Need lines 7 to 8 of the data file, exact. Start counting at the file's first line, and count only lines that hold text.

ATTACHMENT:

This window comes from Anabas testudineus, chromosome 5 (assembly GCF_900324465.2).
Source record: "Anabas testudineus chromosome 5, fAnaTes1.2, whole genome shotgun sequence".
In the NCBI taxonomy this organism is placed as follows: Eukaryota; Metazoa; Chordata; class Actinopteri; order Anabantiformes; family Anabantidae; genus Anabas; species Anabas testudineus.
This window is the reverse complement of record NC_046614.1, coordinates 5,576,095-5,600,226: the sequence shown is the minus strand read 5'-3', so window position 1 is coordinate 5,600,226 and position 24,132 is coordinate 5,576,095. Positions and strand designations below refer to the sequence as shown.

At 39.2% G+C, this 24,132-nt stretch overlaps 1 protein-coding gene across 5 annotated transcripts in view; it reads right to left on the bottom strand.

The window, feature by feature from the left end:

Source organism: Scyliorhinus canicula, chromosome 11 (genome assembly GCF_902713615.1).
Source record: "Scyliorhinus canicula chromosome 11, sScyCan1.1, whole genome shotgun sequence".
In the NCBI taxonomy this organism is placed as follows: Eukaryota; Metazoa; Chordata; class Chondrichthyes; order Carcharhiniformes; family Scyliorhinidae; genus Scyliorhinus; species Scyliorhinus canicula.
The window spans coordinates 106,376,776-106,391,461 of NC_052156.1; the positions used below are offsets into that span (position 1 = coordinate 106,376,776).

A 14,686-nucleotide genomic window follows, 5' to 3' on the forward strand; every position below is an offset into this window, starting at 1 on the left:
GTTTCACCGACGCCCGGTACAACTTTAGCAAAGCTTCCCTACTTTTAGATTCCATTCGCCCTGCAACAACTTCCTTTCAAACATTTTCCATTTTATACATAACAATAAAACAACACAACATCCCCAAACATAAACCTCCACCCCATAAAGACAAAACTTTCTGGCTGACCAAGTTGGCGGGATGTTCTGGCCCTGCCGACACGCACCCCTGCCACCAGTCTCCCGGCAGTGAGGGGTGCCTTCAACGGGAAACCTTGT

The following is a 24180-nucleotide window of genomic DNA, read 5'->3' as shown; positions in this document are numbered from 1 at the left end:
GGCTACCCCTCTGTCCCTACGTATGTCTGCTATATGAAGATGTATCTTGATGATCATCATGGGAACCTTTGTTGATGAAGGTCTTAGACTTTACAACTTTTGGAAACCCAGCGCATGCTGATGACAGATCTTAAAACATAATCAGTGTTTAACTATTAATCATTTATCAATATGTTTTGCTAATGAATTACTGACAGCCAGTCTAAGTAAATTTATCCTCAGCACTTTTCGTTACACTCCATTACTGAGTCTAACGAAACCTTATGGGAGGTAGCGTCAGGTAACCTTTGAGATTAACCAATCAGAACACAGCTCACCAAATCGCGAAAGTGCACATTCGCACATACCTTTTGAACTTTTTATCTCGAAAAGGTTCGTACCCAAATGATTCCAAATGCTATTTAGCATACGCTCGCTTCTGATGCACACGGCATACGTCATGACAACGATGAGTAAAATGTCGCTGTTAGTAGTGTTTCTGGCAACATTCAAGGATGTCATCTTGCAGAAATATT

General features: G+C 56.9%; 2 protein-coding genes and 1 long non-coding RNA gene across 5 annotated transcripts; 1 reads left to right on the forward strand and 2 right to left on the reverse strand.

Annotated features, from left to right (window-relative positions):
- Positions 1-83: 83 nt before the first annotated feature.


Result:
Source organism: Scyliorhinus canicula, chromosome 11 (genome assembly GCF_902713615.1).
Source record: "Scyliorhinus canicula chromosome 11, sScyCan1.1, whole genome shotgun sequence".